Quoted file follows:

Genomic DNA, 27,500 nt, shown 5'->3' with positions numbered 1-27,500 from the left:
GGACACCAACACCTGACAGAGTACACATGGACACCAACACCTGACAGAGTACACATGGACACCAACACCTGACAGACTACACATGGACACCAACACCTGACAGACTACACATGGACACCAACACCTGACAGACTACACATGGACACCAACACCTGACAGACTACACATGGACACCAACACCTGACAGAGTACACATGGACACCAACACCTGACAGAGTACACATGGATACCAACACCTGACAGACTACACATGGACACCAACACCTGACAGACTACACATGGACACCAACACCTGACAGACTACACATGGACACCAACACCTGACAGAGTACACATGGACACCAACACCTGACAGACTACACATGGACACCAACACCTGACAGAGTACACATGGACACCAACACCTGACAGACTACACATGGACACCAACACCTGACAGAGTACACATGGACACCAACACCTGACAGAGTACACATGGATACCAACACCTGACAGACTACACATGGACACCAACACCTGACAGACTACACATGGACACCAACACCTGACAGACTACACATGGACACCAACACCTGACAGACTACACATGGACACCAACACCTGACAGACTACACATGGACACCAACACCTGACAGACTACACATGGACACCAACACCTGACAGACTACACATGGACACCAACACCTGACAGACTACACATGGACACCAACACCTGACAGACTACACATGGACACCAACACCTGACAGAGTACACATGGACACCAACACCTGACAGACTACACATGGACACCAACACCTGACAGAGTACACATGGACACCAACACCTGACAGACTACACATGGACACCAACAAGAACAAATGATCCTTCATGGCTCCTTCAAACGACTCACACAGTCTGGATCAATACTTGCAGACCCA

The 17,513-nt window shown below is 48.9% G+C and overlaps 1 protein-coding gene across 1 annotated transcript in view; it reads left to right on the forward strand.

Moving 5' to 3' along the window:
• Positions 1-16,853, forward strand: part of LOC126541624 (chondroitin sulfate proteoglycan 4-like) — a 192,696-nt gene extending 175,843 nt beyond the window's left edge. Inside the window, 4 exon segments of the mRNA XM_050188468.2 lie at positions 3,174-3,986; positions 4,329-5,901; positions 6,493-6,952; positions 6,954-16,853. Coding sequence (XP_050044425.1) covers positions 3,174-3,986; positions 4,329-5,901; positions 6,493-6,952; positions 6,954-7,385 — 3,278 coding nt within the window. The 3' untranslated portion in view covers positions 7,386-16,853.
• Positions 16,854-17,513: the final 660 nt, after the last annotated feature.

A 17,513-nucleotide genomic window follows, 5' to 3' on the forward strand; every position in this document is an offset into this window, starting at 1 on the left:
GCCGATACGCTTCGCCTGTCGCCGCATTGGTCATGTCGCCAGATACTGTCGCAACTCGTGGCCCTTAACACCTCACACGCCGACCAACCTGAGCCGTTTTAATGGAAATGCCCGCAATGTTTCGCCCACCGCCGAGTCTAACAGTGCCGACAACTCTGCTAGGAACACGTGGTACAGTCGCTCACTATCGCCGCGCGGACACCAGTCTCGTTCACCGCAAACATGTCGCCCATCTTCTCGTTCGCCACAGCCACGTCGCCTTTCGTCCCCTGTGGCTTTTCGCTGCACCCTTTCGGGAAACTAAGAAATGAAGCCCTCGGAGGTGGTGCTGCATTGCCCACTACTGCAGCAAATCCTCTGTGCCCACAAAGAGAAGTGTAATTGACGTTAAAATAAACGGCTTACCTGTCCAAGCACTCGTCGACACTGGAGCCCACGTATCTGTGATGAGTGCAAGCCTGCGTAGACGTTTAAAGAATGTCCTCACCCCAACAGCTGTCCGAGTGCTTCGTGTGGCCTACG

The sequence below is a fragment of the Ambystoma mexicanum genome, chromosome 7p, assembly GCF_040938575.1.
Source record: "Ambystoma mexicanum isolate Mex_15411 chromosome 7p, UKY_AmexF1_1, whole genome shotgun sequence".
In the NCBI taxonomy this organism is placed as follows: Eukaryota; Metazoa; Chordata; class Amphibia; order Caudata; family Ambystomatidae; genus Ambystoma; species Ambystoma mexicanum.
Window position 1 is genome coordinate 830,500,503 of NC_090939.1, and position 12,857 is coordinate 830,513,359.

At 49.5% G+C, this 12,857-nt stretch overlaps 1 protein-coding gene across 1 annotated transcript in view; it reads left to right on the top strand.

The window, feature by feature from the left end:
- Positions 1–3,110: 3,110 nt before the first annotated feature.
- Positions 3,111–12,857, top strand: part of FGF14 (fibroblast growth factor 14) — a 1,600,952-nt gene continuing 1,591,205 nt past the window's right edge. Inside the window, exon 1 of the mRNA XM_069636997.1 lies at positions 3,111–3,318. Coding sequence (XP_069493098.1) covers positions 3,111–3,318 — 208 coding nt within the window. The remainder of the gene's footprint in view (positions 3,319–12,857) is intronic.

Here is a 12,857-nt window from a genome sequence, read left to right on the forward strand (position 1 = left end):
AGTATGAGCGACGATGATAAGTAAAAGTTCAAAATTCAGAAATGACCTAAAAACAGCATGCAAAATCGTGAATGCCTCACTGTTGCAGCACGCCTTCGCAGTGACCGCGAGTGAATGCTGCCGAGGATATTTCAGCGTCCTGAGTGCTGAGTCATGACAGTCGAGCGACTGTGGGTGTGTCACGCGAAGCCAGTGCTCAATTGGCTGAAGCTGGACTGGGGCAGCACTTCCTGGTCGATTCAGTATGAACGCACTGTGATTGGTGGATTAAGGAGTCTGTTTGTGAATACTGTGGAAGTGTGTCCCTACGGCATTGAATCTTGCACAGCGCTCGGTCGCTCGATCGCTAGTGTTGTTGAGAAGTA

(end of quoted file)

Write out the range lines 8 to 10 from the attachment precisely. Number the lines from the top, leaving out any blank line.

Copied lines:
GCCGATACGCTTCGCCTGTCGCCGCATTGGTCATGTCGCCAGATACTGTCGCAACTCGTGGCCCTTAACACCTCACACGCCGACCAACCTGAGCCGTTTTAATGGAAATGCCCGCAATGTTTCGCCCACCGCCGAGTCTAACAGTGCCGACAACTCTGCTAGGAACACGTGGTACAGTCGCTCACTATCGCCGCGCGGACACCAGTCTCGTTCACCGCAAACATGTCGCCCATCTTCTCGTTCGCCACAGCCACGTCGCCTTTCGTCCCCTGTGGCTTTTCGCTGCACCCTTTCGGGAAACTAAGAAATGAAGCCCTCGGAGGTGGTGCTGCATTGCCCACTACTGCAGCAAATCCTCTGTGCCCACAAAGAGAAGTGTAATTGACGTTAAAATAAACGGCTTACCTGTCCAAGCACTCGTCGACACTGGAGCCCACGTATCTGTGATGAGTGCAAGCCTGCGTAGACGTTTAAAGAATGTCCTCACCCCAACAGCTGTCCGAGTGCTTCGTGTGGCCTACG

The sequence below is a fragment of the Ambystoma mexicanum genome, chromosome 7p, assembly GCF_040938575.1.
Source record: "Ambystoma mexicanum isolate Mex_15411 chromosome 7p, UKY_AmexF1_1, whole genome shotgun sequence".